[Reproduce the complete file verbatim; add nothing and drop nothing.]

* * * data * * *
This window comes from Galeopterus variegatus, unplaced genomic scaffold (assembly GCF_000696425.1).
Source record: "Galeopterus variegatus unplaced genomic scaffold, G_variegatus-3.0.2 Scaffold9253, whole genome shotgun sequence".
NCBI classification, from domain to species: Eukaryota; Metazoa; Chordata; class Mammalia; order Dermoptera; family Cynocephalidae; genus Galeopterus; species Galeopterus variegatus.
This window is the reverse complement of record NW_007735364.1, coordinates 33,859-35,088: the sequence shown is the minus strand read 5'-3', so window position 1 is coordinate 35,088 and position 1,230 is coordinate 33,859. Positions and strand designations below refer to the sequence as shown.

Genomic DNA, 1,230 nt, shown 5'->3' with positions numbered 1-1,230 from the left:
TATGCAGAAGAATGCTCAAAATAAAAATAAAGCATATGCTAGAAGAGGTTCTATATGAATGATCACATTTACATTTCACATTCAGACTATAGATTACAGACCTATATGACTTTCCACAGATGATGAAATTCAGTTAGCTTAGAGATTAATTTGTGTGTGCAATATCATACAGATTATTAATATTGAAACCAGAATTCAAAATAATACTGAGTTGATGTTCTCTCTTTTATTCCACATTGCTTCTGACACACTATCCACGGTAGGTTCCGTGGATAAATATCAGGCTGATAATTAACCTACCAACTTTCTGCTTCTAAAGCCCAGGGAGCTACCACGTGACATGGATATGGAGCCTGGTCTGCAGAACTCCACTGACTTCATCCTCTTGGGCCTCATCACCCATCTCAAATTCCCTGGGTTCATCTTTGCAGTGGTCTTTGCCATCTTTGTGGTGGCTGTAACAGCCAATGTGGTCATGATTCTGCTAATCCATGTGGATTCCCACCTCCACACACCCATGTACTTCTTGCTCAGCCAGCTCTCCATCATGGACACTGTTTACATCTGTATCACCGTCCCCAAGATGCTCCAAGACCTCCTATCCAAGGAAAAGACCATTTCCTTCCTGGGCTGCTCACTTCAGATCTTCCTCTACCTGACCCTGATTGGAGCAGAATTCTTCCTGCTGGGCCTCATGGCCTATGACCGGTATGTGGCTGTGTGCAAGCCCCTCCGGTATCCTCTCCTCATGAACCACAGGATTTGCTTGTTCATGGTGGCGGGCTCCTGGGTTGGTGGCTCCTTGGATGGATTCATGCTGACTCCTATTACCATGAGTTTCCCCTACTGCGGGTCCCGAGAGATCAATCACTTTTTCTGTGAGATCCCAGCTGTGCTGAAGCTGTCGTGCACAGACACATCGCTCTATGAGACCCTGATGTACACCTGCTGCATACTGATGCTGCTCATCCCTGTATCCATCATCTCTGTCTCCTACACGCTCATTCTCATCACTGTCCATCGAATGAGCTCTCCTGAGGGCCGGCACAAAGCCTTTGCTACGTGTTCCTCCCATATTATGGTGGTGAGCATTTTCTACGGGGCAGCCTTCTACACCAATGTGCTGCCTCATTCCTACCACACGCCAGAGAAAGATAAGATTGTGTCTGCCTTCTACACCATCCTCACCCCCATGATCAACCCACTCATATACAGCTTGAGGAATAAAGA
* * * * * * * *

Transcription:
This window comes from Galeopterus variegatus, unplaced genomic scaffold (assembly GCF_000696425.1).
Source record: "Galeopterus variegatus unplaced genomic scaffold, G_variegatus-3.0.2 Scaffold9253, whole genome shotgun sequence".
NCBI classification, from domain to species: Eukaryota; Metazoa; Chordata; class Mammalia; order Dermoptera; family Cynocephalidae; genus Galeopterus; species Galeopterus variegatus.
This window is the reverse complement of record NW_007735364.1, coordinates 33,859-35,088: the sequence shown is the minus strand read 5'-3', so window position 1 is coordinate 35,088 and position 1,230 is coordinate 33,859. Positions and strand designations below refer to the sequence as shown.

Genomic DNA, 1,230 nt, shown 5'->3' with positions numbered 1-1,230 from the left:
TATGCAGAAGAATGCTCAAAATAAAAATAAAGCATATGCTAGAAGAGGTTCTATATGAATGATCACATTTACATTTCACATTCAGACTATAGATTACAGACCTATATGACTTTCCACAGATGATGAAATTCAGTTAGCTTAGAGATTAATTTGTGTGTGCAATATCATACAGATTATTAATATTGAAACCAGAATTCAAAATAATACTGAGTTGATGTTCTCTCTTTTATTCCACATTGCTTCTGACACACTATCCACGGTAGGTTCCGTGGATAAATATCAGGCTGATAATTAACCTACCAACTTTCTGCTTCTAAAGCCCAGGGAGCTACCACGTGACATGGATATGGAGCCTGGTCTGCAGAACTCCACTGACTTCATCCTCTTGGGCCTCATCACCCATCTCAAATTCCCTGGGTTCATCTTTGCAGTGGTCTTTGCCATCTTTGTGGTGGCTGTAACAGCCAATGTGGTCATGATTCTGCTAATCCATGTGGATTCCCACCTCCACACACCCATGTACTTCTTGCTCAGCCAGCTCTCCATCATGGACACTGTTTACATCTGTATCACCGTCCCCAAGATGCTCCAAGACCTCCTATCCAAGGAAAAGACCATTTCCTTCCTGGGCTGCTCACTTCAGATCTTCCTCTACCTGACCCTGATTGGAGCAGAATTCTTCCTGCTGGGCCTCATGGCCTATGACCGGTATGTGGCTGTGTGCAAGCCCCTCCGGTATCCTCTCCTCATGAACCACAGGATTTGCTTGTTCATGGTGGCGGGCTCCTGGGTTGGTGGCTCCTTGGATGGATTCATGCTGACTCCTATTACCATGAGTTTCCCCTACTGCGGGTCCCGAGAGATCAATCACTTTTTCTGTGAGATCCCAGCTGTGCTGAAGCTGTCGTGCACAGACACATCGCTCTATGAGACCCTGATGTACACCTGCTGCATACTGATGCTGCTCATCCCTGTATCCATCATCTCTGTCTCCTACACGCTCATTCTCATCACTGTCCATCGAATGAGCTCTCCTGAGGGCCGGCACAAAGCCTTTGCTACGTGTTCCTCCCATATTATGGTGGTGAGCATTTTCTACGGGGCAGCCTTCTACACCAATGTGCTGCCTCATTCCTACCACACGCCAGAGAAAGATAAGATTGTGTCTGCCTTCTACACCATCCTCACCCCCATGATCAACCCACTCATATACAGCTTGAGGAATAAAGA